… In the long run, it’s just stuff! what is really important…?
We are all we will ever have til we die. And. if you are a good photographer, you will always make better fotos than you did before. That is how it works, when we stay focused; we move up and up and up!
Chill out, Flickr-man-who-lost-his-memories/ MONEY making source.

“You may say I am a dreamer, but I am not not the only one…”
:)

5 James February 4, 2011 at 1:57 am

Peace and love…
it’s the answer to everything.

6 Carl Bradley February 4, 2011 at 5:07 am

That has always been one of the issues with linked, rather than embedded content. Once the link is broken, no amount of “restore” will get you back to where you were without a great deal of effort. That’s one of the main flaws in Open Office, as, in general, it hyperlinks everything, rather than embeds it in the document—it saves space, but puts you at the mercy of the stability of the link.

7 Josep Lamesa Andreu February 4, 2011 at 5:49 am

That just means that Flickr’ has not a backup of our photostreams and configs !

Where did they put the money the PRO users pay every year?? Just profits ??

Nowadays HD Drives for a backup are extremely cheap, and the less Flickr /Yahoo can do is assure our data in prevention of any kind of mistake/failure in their systems.

8 triplejck February 4, 2011 at 8:38 am

Thanks for the heads up.

I was just about to embark on a large upload of key files.

Back to rethinking my presentations.

9 Rob McCance February 4, 2011 at 1:23 pm

Man, I really feel for that user, I do.

But why does anyone use these dumbass services to begin with?

Who trusts valuable stuff like that to a online service? I’ve got 10 years worth of images and NONE of them are in the cloud or at any of these places. They are duped across 4 HDDs three of which are only plugged in to update them. They are also all burned on DVDs,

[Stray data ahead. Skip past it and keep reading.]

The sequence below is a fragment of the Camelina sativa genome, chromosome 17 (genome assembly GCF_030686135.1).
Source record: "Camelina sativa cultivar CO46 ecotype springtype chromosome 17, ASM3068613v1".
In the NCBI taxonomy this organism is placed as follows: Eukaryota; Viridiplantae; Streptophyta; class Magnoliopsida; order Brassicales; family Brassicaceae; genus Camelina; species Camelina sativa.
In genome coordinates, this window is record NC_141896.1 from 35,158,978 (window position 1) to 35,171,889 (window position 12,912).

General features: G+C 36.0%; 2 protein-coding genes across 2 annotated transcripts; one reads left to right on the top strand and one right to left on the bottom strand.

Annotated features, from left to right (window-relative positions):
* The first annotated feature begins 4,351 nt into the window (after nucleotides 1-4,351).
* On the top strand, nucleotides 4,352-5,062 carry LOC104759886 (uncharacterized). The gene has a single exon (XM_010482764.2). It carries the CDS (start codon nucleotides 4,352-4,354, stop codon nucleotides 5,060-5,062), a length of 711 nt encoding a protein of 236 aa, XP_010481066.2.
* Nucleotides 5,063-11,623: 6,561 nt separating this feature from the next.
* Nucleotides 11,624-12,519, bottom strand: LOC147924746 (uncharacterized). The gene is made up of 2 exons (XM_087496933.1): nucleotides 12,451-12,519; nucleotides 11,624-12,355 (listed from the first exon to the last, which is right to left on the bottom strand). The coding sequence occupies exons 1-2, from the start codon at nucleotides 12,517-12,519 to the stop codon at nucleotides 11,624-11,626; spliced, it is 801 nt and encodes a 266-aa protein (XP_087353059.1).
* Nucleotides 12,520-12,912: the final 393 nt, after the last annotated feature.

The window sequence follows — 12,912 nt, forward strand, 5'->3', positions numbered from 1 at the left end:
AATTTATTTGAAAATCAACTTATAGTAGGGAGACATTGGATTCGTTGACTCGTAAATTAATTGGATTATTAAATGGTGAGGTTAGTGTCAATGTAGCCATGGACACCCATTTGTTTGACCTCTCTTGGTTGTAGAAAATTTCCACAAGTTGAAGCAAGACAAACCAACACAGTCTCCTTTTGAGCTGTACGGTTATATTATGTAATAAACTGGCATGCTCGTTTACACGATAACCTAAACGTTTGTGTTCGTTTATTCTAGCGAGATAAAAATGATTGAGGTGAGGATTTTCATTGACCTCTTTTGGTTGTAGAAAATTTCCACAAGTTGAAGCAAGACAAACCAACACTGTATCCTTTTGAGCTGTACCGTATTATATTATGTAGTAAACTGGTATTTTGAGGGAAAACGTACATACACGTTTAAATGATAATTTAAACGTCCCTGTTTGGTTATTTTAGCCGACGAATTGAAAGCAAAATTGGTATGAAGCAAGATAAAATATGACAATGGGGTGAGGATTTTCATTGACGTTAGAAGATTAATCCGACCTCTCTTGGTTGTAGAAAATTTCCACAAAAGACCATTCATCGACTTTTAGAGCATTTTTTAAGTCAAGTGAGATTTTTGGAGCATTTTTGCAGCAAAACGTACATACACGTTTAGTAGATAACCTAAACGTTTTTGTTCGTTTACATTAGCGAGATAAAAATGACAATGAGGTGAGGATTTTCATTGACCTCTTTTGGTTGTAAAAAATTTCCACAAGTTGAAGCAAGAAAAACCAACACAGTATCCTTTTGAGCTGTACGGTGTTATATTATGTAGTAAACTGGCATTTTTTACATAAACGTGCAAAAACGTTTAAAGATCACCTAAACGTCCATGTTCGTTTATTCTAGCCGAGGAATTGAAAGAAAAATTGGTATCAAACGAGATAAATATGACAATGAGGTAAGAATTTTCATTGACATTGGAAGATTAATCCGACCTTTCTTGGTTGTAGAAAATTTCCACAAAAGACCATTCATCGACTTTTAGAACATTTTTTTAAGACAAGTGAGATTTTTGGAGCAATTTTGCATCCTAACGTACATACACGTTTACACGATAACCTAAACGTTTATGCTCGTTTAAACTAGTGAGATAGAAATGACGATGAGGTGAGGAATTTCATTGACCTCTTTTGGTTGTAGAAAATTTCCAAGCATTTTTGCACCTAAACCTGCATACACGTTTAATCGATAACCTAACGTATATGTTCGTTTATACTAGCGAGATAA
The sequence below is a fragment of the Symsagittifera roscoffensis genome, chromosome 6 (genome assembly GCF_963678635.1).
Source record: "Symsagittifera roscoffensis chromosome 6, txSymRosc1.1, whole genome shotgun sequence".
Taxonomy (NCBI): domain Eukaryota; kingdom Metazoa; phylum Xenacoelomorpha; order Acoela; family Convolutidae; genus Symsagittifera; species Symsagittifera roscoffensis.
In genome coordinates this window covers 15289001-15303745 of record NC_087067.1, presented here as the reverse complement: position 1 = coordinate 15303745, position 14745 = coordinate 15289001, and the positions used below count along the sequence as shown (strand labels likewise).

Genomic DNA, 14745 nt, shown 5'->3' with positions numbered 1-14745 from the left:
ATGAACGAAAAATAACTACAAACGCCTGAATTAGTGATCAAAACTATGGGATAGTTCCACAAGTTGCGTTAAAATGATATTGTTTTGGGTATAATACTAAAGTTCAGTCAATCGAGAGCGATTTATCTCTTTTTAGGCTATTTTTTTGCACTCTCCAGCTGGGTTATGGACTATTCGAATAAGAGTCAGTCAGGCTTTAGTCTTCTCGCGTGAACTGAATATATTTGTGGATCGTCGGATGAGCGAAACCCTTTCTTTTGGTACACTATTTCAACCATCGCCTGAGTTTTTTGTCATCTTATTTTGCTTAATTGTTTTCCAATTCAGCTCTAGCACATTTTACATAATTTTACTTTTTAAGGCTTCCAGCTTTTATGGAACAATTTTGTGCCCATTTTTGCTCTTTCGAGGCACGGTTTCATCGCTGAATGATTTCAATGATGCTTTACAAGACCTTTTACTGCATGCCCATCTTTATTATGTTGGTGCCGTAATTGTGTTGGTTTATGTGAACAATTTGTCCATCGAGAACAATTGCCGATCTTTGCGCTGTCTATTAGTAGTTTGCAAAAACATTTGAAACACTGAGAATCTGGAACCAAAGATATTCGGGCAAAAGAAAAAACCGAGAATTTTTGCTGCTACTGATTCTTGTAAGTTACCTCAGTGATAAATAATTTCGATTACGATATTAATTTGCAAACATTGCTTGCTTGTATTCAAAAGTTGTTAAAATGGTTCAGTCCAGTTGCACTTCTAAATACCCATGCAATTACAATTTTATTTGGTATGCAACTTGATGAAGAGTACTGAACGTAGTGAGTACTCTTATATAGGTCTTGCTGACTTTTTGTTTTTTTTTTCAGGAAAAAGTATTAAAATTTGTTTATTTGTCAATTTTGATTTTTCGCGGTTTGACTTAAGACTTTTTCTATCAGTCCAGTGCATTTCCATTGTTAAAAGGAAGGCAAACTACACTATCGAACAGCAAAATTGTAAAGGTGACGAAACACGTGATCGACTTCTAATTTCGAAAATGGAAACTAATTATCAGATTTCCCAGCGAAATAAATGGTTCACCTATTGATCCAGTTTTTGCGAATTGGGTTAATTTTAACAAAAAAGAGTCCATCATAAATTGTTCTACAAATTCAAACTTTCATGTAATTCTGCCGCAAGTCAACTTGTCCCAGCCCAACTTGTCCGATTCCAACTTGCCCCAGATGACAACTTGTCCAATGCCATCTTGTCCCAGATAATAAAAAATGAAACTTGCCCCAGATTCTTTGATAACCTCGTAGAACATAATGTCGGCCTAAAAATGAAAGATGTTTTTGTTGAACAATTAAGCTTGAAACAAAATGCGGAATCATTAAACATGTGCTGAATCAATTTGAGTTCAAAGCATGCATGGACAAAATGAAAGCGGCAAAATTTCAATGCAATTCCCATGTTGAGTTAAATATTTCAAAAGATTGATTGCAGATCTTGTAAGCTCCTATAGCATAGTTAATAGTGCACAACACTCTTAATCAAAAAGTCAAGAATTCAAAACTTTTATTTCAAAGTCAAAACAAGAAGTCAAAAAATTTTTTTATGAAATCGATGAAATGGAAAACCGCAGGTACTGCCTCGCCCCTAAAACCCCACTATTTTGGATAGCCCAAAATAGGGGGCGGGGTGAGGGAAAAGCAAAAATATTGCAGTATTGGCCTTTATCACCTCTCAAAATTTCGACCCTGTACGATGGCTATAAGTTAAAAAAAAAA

I’m in now way dogging that user, that’s ridiculous should never happen and I feel bad for him.

But, people – don’t trust your work to these CLOWNS.

10 Michael Short March 24, 2011 at 5:45 pm

I agree everyone should back up their photos on to DVD and external HDDs, but thats not really the issue here.

The issue is that in order to share photos across the internet you need to upload them, now you could make your own website and store them on there which would make you responsible if anything should go wrong, but most people would just use a service like Flickr.

So this user most likely does have all his photos backed up locally, but thats not going to help when it comes to linking etc, and its still going to take him weeks or months to upload them all back onto flickr and relink them to every site that has them linked.

11 Pete February 4, 2011 at 9:30 pm

Why doesn’t flicker have a backup for this client in the cloud? Shocking!

12 Michael Short March 24, 2011 at 5:41 pm

I find it very surprising that flickr wouldn’t have backups of what is on their site, including all the photos that people post. a company that big should be doing at least weekly backups of all their data so that if a mistake like that does happen they can just restore it.

That solution would most likely not help with the linked photos problem, but it would restore his 4,000 photos on his account reducing at least some of the work he has to do in order to get back up and running.